Quantcast
CONTINUE READING

A Mother Dies Carrying a Dead Fetus, After Hospitals Refuse to Help Her Without Pay

Bookmark

by

1

A pregnant woman runs around from hospital to hospital, asking for help.

Unfortunately, she had no money to offer, so she was turned away by each hospital and not given the help she so desperately needed.

This woman later died, because of an infection created by the dead baby she was carrying in her womb for close to a week.

Her name was Saraswati, she was 22-years-old and this incident happened in the Korba district of Chhattisgarh in India.

Going a little back in time, here was what happened a week before Saraswati’s tragic death.

She and her husband visited three private hospitals on Monday. But only after it escalated, came to the attention of the Chhattisgarh Women’s Commission, they demanded for her to be checked. She was then rushed to a hospital and upon a scan, they declared that her eight-month old baby was dead.1

The doctors at the Jamunadevi Memorial Maternity Hospital said the baby needed to be removed, but asked for a fee of 10,000 rupees and three units of blood, first. Saraswati was already suffering from immense pain, and did not have any way to arrange for the blood and money, so the hospital’s doctors refused to help her and sent them away.

Due to this, the infection from the dead fetus spread to the rest of Saraswati’s body and as her condition became chronic, the doctors still didn’t help her but told her to seek help from other hospitals.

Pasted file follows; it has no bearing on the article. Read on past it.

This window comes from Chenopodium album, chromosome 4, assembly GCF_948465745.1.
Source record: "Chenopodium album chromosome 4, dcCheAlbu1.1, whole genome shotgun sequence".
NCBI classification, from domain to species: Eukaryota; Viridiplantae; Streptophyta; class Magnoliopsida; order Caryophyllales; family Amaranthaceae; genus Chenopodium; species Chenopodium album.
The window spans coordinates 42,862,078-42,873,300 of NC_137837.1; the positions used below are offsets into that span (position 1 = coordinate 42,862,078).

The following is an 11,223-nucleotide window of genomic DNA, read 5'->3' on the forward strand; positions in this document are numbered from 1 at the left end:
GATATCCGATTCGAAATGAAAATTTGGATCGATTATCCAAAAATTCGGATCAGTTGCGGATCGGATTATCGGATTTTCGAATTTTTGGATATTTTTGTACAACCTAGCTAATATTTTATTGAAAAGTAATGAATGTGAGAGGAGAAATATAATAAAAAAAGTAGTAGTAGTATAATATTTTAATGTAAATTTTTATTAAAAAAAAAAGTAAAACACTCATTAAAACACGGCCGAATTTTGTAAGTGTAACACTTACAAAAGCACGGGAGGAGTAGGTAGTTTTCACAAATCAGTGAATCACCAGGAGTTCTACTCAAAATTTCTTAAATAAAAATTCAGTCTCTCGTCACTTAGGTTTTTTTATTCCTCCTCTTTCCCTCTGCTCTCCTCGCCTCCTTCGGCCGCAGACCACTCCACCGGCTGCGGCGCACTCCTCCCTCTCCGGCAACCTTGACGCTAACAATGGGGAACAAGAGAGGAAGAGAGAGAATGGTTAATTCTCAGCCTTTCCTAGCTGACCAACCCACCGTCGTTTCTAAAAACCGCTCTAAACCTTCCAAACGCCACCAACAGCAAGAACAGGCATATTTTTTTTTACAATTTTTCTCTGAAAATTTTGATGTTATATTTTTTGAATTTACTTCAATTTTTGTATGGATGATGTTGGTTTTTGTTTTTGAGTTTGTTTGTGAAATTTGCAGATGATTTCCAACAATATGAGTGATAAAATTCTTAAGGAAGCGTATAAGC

So, Saraswati and her husband then went to Krishna Hospital nearby, but they were sent away again even though her condition was critical. They then went to Srishti Hospital, where the doctors agreed to operate on her the next day, but she died that very night before it could happen.

Her devastated husband, Mahant, laments, that the doctors didn’t realize that her case was an emergency, and the ones earlier refused to accept her case and the latter doctors postponed it. ‘Is this how doctors work?’

What do you have to say?

References   [ + ]

CureJoy Editorial

The CureJoy Editorial team digs up credible information from multiple sources, both academic and experiential, to stitch a holistic health perspective on topics that pique our readers' interest.

CureJoy Editorial

The CureJoy Editorial team digs up credible information from multiple sources, both academic and experiential, to stitch a holistic health perspective on topics that pique our readers' interest.

FURTHER READING